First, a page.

The Future of History

Wednesday, 11 April 2012

What do you think?

Here's the proposed blurb for "The King Arthur Conspiracy", just in from the publisher:

Most of what we know - or think we know - about King Arthur came from the pen of one Geoffrey of Monmouth in 1137.  His account in a History of the Kings of Britain quickly became the accepted version of events.  It was, however, extremely wide of the mark.  With his story, Geoffrey created a myth and allowed the English to imagine that Arthur was one of their own.  Indeed, to visit the grey ruins of Tintagel Castle on the coast of north Cornwall is to feel as though one has stepped into the world of Arthur.  That feeling is illusory.  The castle did not exist when Geoffrey wrote his account of Arthur's birth.  It was built by the brother of Geoffrey's patron, who thereby created a sort of Arthurian theme-park in the wrong part of Britain.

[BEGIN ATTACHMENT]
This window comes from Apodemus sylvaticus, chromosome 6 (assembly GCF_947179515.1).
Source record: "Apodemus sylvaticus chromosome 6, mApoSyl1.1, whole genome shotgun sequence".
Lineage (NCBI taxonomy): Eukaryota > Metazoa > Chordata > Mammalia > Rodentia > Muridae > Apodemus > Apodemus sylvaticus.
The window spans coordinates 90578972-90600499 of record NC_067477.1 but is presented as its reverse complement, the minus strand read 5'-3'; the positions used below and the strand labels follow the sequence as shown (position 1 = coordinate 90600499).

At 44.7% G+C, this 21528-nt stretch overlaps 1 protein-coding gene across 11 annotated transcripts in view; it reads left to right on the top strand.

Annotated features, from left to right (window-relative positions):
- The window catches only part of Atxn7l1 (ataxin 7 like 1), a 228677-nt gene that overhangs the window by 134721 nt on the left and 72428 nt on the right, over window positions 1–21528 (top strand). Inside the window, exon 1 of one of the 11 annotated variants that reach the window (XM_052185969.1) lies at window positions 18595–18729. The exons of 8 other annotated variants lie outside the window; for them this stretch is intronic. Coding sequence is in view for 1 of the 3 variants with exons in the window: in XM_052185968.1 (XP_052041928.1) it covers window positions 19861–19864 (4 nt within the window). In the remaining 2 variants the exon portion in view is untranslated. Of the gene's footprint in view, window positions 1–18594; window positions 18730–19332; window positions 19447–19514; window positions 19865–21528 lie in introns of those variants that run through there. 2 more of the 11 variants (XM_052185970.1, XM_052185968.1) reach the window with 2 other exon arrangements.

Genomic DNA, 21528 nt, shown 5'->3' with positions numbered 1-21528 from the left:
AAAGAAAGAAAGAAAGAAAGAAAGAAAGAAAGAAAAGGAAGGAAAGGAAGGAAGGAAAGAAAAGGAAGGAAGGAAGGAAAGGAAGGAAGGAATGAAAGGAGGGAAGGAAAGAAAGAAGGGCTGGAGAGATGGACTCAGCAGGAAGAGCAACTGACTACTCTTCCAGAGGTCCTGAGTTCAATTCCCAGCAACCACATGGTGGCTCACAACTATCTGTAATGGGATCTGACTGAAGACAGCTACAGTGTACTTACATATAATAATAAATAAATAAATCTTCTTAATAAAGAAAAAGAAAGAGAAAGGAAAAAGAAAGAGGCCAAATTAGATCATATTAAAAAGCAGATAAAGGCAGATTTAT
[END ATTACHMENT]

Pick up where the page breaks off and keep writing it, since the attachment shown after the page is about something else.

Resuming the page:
A hero named Arthur undoubtedly existed, but his legend was stolen, uprooted from its proper place and time and transplanted to another country.  The scam of Arthur's grave and the subsequent myth that Glastonbury was the Isle of Avalon formed a further part of the early Church's conspiracy to reinvent Arthur as an English paragon.

So where is Avalon - the blessed isle on which Arthur was buried?  And who was the original King Arthur?  Simon Andrew Stirling here draws on a vast range of sources and new translations of early British and Gaelic literature to identify history's true Arthur, and to pinpoint his precise burial location on Avalon.

Please feel free to comment and let me know what you think.

No comments:

Post a Comment